As clinician-scientists, we have all spent a considerable time identifying new targets and testing new therapies. My interest over the last few years has been to better stratify patients for different therapies, predict who should receive them, and evaluate whether the therapy is effective or not. Although my special interest is in neuroendocrine tumors (NETs) and the use of peptide receptor radiotherapy (PRRT) the principle of predictive and monitoring type biomarkers seems a critical requirement to facilitate the management of oncological diseases. What caught my attention at this ASCO GI was the significant number of sessions, papers, posters, and events as well as company-driven initiatives that are focused on molecular biomarkers.
The focus is broad and affects many disciplines of cancer. Examples range from IDH1 and IDH2 targeting in microsatellite instability-high (MSI-H) cholangiocarcinomas to using circulating tumor DNA (ctDNA) testing both for diagnosis as well as detecting minimal residual disease (MRD) in colon cancers. These approaches, perhaps best encompassed as “Research to Practice” (RTP) tools are considered as “disruptors” of current clinical disciplines including molecular pathology and clinical oncology. Defining effective molecular tools will likely have a substantial role not only in tumor diagnosis but in the identification of recurrence. In this area, the blood-based detection of chemotherapeutic or targeted-therapy resistant disease as this develops in response to therapies is a key issue. Such tools will replace the highly invasive tissue biopsy protocols and perhaps, even surgery, for tumor diagnosis and recurrent disease evaluation. Liquid biopsies are blood-based approaches which are more efficacious than tissue sampling, given the intra- and inter-tumor heterogeneity which are known major biological and clinical weaknesses. Furthermore, while it is relatively easy to obtain blood repetitively for real-time assessment of disease status, repeat tissue biopsy has significant limitations as it is invasive, painful, and is random tissue sample of a mass which is heterogeneous and polyclonal.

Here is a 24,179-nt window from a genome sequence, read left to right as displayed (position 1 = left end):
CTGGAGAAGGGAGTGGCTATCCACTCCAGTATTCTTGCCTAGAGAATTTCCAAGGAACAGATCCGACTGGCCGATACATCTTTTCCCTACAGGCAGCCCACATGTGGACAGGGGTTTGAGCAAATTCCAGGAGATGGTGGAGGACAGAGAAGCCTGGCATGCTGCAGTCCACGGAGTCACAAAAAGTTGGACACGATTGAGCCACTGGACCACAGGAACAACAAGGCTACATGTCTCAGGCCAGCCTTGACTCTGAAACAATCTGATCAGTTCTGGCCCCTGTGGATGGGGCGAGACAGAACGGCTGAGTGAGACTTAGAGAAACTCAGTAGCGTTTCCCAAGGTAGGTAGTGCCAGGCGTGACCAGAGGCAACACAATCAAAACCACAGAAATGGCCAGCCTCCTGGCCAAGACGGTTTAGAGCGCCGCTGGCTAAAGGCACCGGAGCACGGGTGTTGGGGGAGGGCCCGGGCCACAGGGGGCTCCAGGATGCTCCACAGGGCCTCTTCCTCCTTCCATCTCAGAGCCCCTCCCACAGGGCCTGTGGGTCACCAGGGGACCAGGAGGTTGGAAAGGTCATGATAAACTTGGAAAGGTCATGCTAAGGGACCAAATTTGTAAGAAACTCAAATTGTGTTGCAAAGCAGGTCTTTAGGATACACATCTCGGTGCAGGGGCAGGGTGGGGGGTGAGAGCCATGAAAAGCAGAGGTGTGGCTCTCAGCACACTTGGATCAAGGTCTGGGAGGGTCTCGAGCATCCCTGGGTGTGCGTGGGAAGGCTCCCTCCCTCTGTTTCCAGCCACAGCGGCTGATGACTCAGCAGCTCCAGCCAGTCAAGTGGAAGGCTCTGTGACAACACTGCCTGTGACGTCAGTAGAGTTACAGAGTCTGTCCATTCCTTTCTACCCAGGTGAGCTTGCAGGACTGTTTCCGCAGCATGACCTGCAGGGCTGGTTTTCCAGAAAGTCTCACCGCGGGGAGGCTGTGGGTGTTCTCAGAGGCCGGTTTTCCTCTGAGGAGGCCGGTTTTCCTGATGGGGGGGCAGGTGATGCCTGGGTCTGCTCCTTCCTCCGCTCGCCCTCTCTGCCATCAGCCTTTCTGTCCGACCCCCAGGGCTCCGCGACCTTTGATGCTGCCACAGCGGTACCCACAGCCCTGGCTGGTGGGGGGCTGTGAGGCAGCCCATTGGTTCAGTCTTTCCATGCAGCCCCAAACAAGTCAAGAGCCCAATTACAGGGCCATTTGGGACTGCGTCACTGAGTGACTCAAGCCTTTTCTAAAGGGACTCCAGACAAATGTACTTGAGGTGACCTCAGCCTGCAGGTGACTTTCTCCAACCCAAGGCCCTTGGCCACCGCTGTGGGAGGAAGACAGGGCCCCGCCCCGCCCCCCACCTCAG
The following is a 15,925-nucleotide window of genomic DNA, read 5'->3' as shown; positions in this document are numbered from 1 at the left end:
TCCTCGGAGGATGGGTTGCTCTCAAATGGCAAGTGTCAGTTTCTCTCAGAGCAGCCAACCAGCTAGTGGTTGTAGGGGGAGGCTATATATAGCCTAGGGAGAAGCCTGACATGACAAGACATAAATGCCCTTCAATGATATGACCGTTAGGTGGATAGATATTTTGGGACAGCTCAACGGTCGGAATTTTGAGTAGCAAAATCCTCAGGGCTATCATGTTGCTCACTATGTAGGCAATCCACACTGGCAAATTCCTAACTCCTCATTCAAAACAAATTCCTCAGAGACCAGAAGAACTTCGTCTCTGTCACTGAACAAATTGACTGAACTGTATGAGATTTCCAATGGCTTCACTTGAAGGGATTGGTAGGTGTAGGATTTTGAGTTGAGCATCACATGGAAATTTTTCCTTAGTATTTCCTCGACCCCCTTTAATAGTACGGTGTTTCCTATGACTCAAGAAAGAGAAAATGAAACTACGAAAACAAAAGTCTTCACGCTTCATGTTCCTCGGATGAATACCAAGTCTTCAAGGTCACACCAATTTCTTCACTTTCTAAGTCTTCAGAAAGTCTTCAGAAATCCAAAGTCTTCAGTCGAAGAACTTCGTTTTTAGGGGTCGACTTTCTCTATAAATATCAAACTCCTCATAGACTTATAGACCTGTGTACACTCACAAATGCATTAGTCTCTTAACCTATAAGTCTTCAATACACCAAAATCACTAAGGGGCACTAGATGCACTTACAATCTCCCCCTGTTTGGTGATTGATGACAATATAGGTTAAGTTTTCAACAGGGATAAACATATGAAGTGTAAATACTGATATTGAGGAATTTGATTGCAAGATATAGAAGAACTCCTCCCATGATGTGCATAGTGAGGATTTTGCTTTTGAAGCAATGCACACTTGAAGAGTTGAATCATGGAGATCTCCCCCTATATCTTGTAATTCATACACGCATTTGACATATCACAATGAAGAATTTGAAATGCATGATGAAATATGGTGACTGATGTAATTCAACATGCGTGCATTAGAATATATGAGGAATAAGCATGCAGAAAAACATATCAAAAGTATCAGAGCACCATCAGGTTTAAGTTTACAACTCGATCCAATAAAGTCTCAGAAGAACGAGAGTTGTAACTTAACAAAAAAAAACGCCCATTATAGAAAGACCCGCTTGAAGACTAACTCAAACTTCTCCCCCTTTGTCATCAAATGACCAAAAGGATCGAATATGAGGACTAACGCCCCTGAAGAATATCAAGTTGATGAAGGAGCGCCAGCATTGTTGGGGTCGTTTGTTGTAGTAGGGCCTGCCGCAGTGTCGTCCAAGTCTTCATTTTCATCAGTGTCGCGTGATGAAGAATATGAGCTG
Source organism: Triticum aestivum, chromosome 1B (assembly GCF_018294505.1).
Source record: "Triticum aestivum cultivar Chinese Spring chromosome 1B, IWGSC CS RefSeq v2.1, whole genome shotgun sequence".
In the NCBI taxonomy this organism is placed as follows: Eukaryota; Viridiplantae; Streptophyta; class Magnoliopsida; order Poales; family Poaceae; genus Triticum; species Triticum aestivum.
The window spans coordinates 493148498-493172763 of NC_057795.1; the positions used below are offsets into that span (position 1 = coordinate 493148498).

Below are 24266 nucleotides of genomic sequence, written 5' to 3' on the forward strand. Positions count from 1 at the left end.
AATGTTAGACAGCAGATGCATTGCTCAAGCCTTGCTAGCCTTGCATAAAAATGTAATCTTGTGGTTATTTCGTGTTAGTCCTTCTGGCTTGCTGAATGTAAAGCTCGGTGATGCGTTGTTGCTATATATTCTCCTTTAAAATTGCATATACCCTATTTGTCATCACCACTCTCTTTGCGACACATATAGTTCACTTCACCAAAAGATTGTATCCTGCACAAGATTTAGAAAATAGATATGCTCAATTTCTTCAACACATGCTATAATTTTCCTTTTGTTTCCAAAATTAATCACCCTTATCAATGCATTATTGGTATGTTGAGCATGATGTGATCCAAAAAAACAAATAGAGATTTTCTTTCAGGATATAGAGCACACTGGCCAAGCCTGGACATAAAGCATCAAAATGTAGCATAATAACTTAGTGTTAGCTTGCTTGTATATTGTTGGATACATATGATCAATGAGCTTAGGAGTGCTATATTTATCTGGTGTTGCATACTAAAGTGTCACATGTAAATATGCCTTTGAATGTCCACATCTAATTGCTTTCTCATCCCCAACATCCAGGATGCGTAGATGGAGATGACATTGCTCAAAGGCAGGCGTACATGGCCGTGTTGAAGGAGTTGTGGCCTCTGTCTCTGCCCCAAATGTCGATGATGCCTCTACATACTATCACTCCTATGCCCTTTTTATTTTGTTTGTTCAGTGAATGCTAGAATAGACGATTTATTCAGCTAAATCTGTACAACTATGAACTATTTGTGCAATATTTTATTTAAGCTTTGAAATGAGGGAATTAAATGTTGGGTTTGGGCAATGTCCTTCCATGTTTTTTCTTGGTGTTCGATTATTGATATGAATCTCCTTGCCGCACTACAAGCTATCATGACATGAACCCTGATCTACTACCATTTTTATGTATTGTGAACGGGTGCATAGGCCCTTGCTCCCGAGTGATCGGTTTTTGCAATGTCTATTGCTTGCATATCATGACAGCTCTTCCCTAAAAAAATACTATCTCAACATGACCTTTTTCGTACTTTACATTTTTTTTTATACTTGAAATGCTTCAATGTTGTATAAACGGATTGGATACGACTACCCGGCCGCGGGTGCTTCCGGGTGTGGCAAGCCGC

So, what blood-based tools were described and how effective are they? RTP tools range from ctDNA, to circulating tumor cells to messenger RNA and microRNAs. The basis of the approach is that the blood stream will include tumor-related information that can be measured and quantified and used in the management of a tumor. Firstly, this would include establishing a diagnosis of a cancer. Characterizing the tumor at a molecular level in blood reduces the requirement for tumor tissue samples (tumor biopsy), which can be especially challenging when a tumor is difficult to access, e.g., brain or lung, or if the disease is metastasized and there are multiple tumors (each comprised of a variety of clones with different genomic characteristics). Secondly, such information could be used to guide tumor-specific treatment. Analyzing the genome of tumor cells could help determine or predict e.g., EGFR L858R and second-line treatment (TARCEVA) decisions in lung cancer. Thirdly, monitoring the effectiveness of a treatment. A decrease in the quantity of a target would suggest tumor dissolution and treatment success. Conversely, increases in the target would identify disease progression despite therapy and determine those in whom therapy is unsuccessful. Fourthly, these tools could be used to monitor patients with no evidence of disease; changes would indicate an alteration in tumor status i.e. progression/recurrence.
ctDNA and CTCs